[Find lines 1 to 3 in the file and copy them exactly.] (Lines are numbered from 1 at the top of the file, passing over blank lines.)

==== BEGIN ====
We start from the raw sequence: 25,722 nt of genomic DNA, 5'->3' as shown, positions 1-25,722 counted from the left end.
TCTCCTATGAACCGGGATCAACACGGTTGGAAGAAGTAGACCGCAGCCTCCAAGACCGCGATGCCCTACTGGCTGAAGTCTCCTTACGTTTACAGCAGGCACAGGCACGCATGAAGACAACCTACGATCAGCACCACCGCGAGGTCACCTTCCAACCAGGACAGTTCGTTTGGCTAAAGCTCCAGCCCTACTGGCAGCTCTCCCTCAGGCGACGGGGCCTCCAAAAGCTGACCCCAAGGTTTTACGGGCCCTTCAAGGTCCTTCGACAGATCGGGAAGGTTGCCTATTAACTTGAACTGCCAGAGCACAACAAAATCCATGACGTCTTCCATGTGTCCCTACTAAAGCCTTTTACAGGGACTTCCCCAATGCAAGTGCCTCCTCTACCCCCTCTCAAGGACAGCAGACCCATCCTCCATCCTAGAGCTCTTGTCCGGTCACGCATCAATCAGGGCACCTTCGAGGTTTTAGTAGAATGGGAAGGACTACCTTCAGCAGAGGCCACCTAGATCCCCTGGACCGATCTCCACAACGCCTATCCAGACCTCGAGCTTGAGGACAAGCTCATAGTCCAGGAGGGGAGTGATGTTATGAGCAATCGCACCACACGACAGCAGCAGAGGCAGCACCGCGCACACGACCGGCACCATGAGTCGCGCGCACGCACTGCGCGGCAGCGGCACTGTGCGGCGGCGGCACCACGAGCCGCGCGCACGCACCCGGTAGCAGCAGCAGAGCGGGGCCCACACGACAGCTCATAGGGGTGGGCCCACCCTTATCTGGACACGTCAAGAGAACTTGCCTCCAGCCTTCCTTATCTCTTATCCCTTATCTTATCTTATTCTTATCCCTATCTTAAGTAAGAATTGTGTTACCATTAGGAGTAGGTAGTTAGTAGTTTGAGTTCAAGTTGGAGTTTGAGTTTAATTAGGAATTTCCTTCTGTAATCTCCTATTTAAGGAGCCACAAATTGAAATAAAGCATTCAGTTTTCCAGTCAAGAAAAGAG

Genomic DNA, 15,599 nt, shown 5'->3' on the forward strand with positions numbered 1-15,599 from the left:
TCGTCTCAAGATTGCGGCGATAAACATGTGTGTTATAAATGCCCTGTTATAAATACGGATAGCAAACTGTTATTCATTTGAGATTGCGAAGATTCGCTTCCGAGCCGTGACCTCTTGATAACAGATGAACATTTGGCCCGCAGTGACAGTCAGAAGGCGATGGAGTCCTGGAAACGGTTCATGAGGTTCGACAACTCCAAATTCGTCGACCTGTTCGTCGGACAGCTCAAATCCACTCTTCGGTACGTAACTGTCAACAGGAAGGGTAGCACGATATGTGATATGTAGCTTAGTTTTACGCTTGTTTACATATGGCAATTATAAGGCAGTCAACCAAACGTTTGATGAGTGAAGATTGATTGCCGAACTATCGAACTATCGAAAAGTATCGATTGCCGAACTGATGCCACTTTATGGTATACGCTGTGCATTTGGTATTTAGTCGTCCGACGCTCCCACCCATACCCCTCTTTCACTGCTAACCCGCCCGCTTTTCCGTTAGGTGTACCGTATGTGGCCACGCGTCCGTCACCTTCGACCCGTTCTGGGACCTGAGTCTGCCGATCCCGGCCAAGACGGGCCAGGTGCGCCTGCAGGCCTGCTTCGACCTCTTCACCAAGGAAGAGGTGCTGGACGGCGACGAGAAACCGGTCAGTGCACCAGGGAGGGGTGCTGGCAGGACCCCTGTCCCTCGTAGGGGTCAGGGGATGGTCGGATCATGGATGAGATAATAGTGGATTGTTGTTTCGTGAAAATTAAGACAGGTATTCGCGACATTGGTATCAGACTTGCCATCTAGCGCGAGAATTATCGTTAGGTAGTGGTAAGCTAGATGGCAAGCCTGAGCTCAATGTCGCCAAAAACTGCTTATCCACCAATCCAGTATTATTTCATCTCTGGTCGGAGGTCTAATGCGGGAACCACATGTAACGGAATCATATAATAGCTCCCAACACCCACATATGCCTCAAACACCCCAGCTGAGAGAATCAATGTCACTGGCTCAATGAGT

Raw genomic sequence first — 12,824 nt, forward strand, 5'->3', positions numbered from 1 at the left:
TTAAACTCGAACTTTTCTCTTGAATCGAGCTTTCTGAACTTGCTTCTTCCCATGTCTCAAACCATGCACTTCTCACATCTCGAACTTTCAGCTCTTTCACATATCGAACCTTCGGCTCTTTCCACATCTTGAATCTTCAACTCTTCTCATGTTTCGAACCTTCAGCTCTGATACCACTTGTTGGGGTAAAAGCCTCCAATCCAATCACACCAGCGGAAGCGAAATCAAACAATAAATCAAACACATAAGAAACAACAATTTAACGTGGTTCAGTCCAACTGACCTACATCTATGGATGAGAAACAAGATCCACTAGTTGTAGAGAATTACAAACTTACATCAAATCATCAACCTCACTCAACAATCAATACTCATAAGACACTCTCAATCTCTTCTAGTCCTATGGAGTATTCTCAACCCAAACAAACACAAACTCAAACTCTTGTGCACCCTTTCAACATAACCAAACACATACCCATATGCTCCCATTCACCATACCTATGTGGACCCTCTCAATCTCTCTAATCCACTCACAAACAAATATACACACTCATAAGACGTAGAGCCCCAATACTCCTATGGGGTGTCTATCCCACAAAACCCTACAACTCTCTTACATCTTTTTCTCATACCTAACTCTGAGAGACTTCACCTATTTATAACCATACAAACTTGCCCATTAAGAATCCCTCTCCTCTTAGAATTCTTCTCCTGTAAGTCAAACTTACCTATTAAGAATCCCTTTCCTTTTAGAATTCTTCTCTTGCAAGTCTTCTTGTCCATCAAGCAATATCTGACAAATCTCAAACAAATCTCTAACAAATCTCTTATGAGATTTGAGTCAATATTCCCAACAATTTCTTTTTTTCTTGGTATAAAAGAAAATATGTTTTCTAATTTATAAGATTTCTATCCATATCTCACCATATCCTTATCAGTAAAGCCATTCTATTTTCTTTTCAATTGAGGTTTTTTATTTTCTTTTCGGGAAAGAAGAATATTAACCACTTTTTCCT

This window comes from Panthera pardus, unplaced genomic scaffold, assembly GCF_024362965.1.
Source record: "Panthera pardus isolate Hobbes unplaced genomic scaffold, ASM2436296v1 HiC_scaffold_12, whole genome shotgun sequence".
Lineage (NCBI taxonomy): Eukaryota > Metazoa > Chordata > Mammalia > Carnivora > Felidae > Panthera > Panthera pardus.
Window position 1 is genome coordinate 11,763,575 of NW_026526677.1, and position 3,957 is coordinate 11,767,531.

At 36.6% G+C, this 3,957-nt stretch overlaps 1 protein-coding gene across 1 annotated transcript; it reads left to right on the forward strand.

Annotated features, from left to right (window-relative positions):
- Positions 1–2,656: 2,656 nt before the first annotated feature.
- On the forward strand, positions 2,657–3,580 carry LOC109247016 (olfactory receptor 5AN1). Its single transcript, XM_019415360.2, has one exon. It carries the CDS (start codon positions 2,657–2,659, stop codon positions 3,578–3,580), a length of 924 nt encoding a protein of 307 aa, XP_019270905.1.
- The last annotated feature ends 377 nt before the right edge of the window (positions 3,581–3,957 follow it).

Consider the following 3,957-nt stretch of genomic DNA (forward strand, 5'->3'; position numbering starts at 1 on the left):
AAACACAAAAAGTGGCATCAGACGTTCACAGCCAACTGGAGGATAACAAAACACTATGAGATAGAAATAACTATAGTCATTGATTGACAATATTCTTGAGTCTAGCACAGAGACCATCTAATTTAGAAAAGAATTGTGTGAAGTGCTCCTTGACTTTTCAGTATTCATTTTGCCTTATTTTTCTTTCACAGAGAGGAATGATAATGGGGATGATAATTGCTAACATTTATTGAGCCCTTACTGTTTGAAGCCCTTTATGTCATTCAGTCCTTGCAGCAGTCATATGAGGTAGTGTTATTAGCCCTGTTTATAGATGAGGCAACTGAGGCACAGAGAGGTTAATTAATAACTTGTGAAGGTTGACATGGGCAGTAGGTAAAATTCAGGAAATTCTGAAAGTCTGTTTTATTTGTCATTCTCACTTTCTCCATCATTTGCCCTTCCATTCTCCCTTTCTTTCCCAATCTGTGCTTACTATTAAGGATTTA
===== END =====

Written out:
We start from the raw sequence: 25,722 nt of genomic DNA, 5'->3' as shown, positions 1-25,722 counted from the left end.
TCTCCTATGAACCGGGATCAACACGGTTGGAAGAAGTAGACCGCAGCCTCCAAGACCGCGATGCCCTACTGGCTGAAGTCTCCTTACGTTTACAGCAGGCACAGGCACGCATGAAGACAACCTACGATCAGCACCACCGCGAGGTCACCTTCCAACCAGGACAGTTCGTTTGGCTAAAGCTCCAGCCCTACTGGCAGCTCTCCCTCAGGCGACGGGGCCTCCAAAAGCTGACCCCAAGGTTTTACGGGCCCTTCAAGGTCCTTCGACAGATCGGGAAGGTTGCCTATTAACTTGAACTGCCAGAGCACAACAAAATCCATGACGTCTTCCATGTGTCCCTACTAAAGCCTTTTACAGGGACTTCCCCAATGCAAGTGCCTCCTCTACCCCCTCTCAAGGACAGCAGACCCATCCTCCATCCTAGAGCTCTTGTCCGGTCACGCATCAATCAGGGCACCTTCGAGGTTTTAGTAGAATGGGAAGGACTACCTTCAGCAGAGGCCACCTAGATCCCCTGGACCGATCTCCACAACGCCTATCCAGACCTCGAGCTTGAGGACAAGCTCATAGTCCAGGAGGGGAGTGATGTTATGAGCAATCGCACCACACGACAGCAGCAGAGGCAGCACCGCGCACACGACCGGCACCATGAGTCGCGCGCACGCACTGCGCGGCAGCGGCACTGTGCGGCGGCGGCACCACGAGCCGCGCGCACGCACCCGGTAGCAGCAGCAGAGCGGGGCCCACACGACAGCTCATAGGGGTGGGCCCACCCTTATCTGGACACGTCAAGAGAACTTGCCTCCAGCCTTCCTTATCTCTTATCCCTTATCTTATCTTATTCTTATCCCTATCTTAAGTAAGAATTGTGTTACCATTAGGAGTAGGTAGTTAGTAGTTTGAGTTCAAGTTGGAGTTTGAGTTTAATTAGGAATTTCCTTCTGTAATCTCCTATTTAAGGAGCCACAAATTGAAATAAAGCATTCAGTTTTCCAGTCAAGAAAAGAG

Genomic DNA, 15,599 nt, shown 5'->3' on the forward strand with positions numbered 1-15,599 from the left: